The New Jersey rock, which is about 6 inches long by 4 inches wide (15 by 10 centimeters), is a notable exception. It slammed into the Hopewell Township house, dented the floorboard, punched two holes in the ceiling and was still warm when it was discovered by Suzy Kop in her father's bedroom around noon on Monday.

"I'm looking up on the ceiling and there's these two holes, and I'm like, 'What in the world has happened here?'" Kop said

At TCNJ, Magee's team consulted Jerry Delaney, a retired meteorite expert who had worked on the meteorite collection at the American Museum of Natural History in New York. The team confirmed the space rock to be about 4.56 billion years old, which means it has been around since the beginning of our solar system and represents the leftover fragments from its creation.

Based on initial estimates, the meteorite is a chondrite of class LL-6, which has less iron than other members of its family and is at least 30 to 40% denser than the most common rocks on Earth, like slate or granite.
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  • #8
Most chondrites found to date have been discovered in Antarctica; only rarely does one crash in populated areas.
That is because populated areas are rare. There is a difference between the random statistics of crash location, and the chance of being noticed for what they are.

Most meteorites come down in the ocean and so are hidden and lost.

We do not notice rocks that land on a solid surface, such as in a garden or forest, unless that surface has been modified, such as by building a neat and tidy town house with a thin roof. When a chondrite is found at the bottom of a suburban swimming pool, the locals are blamed for throwing the rock.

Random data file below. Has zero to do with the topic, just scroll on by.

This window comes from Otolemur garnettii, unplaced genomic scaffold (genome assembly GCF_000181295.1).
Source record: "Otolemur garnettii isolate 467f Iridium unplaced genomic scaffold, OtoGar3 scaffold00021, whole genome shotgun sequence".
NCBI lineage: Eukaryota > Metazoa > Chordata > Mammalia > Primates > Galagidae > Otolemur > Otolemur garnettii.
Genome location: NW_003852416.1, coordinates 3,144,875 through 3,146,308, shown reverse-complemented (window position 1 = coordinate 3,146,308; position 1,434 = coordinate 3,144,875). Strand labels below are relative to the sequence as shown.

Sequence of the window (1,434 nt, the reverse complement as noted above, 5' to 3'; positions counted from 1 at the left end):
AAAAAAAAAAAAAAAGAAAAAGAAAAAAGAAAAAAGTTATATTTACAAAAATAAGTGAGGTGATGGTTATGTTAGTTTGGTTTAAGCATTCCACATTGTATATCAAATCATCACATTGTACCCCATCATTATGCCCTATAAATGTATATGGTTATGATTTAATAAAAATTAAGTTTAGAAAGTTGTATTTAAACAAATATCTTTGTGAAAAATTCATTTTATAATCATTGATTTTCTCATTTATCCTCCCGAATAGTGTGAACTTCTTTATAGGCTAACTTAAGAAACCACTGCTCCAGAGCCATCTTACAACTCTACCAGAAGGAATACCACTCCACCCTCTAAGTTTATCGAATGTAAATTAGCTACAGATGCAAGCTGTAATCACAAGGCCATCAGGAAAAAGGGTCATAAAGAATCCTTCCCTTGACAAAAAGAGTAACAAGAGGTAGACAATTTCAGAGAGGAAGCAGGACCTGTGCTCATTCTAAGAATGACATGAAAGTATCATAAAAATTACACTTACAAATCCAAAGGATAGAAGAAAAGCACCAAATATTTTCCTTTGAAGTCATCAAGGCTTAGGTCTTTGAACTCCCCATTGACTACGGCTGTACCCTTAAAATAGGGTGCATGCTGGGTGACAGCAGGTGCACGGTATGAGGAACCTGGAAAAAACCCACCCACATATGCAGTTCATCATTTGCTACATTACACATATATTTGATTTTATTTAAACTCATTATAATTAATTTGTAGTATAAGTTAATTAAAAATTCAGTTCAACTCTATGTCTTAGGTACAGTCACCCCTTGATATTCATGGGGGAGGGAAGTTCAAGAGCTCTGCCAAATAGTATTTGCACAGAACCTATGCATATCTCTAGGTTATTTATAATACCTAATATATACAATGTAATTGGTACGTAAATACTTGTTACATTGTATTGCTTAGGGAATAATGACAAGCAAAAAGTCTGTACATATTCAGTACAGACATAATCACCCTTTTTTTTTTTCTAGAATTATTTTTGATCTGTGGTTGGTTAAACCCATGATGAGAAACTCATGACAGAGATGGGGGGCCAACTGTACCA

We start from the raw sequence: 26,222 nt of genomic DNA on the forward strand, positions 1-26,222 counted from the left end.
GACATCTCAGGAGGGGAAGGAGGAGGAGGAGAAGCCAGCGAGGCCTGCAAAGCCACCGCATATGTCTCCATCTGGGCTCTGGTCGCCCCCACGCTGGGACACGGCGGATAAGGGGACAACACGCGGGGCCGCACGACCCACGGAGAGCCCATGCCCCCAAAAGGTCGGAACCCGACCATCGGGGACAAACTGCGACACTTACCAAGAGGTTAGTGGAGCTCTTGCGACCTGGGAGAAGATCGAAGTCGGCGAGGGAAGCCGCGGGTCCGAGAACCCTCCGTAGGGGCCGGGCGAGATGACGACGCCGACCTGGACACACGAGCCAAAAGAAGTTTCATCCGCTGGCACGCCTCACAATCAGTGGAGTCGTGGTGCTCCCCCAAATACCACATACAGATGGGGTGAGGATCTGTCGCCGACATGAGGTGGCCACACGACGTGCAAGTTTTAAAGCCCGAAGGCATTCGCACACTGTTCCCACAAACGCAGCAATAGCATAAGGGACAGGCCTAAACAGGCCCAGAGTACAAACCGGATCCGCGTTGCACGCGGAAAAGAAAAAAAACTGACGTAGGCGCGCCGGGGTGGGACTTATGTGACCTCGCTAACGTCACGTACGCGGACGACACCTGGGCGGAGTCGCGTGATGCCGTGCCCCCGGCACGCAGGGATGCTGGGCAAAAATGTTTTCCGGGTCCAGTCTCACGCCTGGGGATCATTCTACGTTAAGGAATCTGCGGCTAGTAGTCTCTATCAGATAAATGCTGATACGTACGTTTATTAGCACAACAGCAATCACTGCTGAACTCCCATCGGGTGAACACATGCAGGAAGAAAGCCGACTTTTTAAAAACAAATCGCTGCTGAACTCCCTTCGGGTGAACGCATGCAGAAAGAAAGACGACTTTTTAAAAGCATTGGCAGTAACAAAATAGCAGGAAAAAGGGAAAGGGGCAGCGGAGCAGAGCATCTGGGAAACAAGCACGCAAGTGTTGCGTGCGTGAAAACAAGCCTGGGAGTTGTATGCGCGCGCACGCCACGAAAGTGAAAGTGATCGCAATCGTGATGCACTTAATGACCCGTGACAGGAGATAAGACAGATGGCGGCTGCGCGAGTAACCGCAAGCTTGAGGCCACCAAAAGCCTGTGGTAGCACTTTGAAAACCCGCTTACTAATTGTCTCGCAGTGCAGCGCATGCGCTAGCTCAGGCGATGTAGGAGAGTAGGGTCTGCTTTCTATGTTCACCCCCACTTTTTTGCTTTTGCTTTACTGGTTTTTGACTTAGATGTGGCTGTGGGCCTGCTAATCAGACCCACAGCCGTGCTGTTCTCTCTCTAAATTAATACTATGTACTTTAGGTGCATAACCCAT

Meteorites that land on the snow and thick ice of Antarctica are not mixed with other rocks. They appear again at the surface thousands of years later, where and when the ice melts. That is a natural concentration mechanism in time and space, which makes it easier to find and collect samples on the surface.
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  • #9
Close, but not quite delivered to @davenn

Rare green fireball explodes over Australia, creating bright flash visible for hundreds of miles
The space rock was likely quite small, between 1.6 and 3.2 feet (0.5 and 1 meter) across, and could have been traveling up to 93,000 mph (150,000 km/h), Brad Tucker, an astrophysicist at Australian National University in Canberra, told The Guardian. Any fragments that crashed to Earth would likely have been very small and were likely still frozen, he added.
Most bolides emit a white or yellow light when they explode. The unusual green flash of the meteor that exploded above Croydon was caused by a high concentration of metals such as iron and nickel in the meteor, Tucker said.

Similar green light can also be given off by fireball meteors, which are extremely bright meteors that break apart in Earth's atmosphere but do not explode with the same intensity. In August 2022, a green fireball was spotted above New Zealand, and in November 2022, another one crashed into Lake Ontario.

Bolides occur in Earth's atmosphere relatively frequently. Between July 2017 and January 2022, astronomers detected around 3,000 bolides, according to NASA's Earth Observatory. But observers on the ground witness only a few of these blasts each year, because most of the explosions happen away from populated areas or above the ocean.

Go west!
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  • #10
I havent heard any reports of people searching for meteorites or if anything has been found